Quality of Life
Several quality of life changes have been made that I wanted to mention even though they don’t actually fit into any of the other categories since they are still significant changes.
- The Blacksmith Artisan can now repair items
- Gems will stack up to 100
- Several pets have increased life regeneration, and significantly increased survivability
- After completing a boss fight, you are now able to use town portal to exit/enter the boss room
- Followers will now automatically rejoin you after you have played multiplayer, and are less chatty
- Team play is encouraged by reducing the bonus health monsters get and by removing the magic find normalization previously found in multiplayer games.
- Several champion/rare affixes have been adjusted such as fire chains, nightmarish, shielding and jailer. The “Invulnerable Minions” affix has been entirely removed.
Addressing the Issues
Now that we’ve covered the basics, I wanted to go through some of my biggest issues that I had mentioned in my previous articles, and touch on whether the changes they made had any significant impact on correcting these issues.
Itemization – The ‘Big Three’
In my previous article I explained the 3 key elements that must be met for the itemization in a game to be met. I’m going to use these 3 points to discuss itemization in 1.0.4.
The loot has to appear in enough frequency that people feel they have a chance of acquiring what they want.
They still fail on the frequency scale, but it is better than before. You see a lot more vendor trash than you used to, and you have a higher chance of getting rares which means you should see more potentially good loot. But you still don’t see enough of the really interesting stuff – in a good loot-oriented game, you should realistically expect to see items in the ‘highest class’ of loot every hour or so of solid play throughout the entire game to keep that carrot in front of your eyes. As you either get faster or get better gear, this should get faster than that. As it is now, most people are averaging about one every seven hours by default, and only slightly faster with better gear. Bear in mind that ‘highest class’ does not necessarily mean good as they can still roll very bad stats, or have a setup that is very niche in who it would appeal to.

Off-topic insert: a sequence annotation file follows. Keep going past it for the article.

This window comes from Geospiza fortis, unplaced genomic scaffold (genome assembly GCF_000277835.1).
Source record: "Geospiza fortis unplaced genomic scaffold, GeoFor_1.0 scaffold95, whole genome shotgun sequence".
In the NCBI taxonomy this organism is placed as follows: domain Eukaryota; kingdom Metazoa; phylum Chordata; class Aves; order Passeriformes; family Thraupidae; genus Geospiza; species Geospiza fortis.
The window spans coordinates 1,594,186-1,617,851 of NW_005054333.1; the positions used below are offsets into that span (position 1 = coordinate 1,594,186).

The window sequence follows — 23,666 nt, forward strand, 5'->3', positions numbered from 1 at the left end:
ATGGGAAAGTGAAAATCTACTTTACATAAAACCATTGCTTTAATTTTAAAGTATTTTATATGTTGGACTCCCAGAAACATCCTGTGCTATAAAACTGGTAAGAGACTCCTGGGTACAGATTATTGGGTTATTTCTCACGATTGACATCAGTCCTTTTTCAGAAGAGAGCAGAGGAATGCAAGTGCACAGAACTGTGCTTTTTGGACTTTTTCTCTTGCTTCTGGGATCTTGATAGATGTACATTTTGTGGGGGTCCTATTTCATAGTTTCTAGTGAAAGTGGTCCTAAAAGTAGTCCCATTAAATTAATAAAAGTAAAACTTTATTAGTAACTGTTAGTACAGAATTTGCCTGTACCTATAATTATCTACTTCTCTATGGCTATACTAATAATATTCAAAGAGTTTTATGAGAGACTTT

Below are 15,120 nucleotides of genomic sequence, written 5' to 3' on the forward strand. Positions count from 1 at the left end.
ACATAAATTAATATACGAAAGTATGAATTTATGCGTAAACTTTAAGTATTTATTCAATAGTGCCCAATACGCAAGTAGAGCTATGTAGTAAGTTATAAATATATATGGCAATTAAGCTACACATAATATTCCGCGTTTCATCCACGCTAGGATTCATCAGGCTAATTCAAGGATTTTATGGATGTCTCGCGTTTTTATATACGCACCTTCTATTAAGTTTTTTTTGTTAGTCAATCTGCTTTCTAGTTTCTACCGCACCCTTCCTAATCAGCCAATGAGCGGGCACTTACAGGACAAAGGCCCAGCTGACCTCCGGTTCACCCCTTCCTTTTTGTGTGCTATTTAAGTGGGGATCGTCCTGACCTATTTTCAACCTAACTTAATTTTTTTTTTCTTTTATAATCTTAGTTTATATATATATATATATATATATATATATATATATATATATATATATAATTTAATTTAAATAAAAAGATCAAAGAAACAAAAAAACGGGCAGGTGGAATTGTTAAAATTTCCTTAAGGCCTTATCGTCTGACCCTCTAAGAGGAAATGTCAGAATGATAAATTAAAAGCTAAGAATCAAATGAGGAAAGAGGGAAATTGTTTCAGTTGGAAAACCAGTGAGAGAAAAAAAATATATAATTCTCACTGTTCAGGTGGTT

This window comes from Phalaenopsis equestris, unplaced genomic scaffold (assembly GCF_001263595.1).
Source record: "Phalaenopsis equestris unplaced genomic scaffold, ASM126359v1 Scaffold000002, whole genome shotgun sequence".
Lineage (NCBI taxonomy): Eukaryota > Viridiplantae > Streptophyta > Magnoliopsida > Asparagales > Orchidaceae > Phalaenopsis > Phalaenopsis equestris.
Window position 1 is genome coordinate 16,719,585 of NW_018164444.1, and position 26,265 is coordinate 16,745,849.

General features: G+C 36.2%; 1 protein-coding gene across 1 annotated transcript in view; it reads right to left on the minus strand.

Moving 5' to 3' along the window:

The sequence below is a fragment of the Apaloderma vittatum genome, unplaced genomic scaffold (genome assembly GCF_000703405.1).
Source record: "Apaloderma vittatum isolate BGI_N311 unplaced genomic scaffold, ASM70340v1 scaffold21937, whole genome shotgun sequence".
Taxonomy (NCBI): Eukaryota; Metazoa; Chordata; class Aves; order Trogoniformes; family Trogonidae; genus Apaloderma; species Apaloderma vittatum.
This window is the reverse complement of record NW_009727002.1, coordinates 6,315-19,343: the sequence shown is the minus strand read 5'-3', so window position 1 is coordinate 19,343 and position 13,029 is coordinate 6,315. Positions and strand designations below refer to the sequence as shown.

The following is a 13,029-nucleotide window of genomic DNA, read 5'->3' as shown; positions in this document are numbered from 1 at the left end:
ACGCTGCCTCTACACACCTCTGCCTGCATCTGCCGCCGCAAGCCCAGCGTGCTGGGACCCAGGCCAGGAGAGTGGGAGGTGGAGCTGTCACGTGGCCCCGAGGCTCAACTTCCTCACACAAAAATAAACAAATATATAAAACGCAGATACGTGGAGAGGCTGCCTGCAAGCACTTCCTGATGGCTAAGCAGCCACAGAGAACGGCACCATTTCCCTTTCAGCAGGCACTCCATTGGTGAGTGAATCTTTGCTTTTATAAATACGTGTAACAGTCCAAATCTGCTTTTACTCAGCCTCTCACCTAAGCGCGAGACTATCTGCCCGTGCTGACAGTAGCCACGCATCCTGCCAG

Loot has to have enough interesting and useful combinations of stats to make people feel like every item is worth looking at.
They have made a bit more improvement to section number 2. Through their improvements to legendary items, they have dramatically increased the number of interesting items available. Unfortunately they have yet to address the absolute mandatory nature of certain stats, which means that among rares the vast majority are still absolutely and utterly useless.
This is a huge problem, as it means that there’s very little motivation for people to even bother identifying many items except to sell them. This isn’t how it should be, people should be excited to see a rare or a legendary item. But due to the stat balance issues, people aren’t excited to see rares, and usually aren’t even excited to see legendaries.
The affixes within the game need to be fun and interesting, and the game itself needs to be satisfying.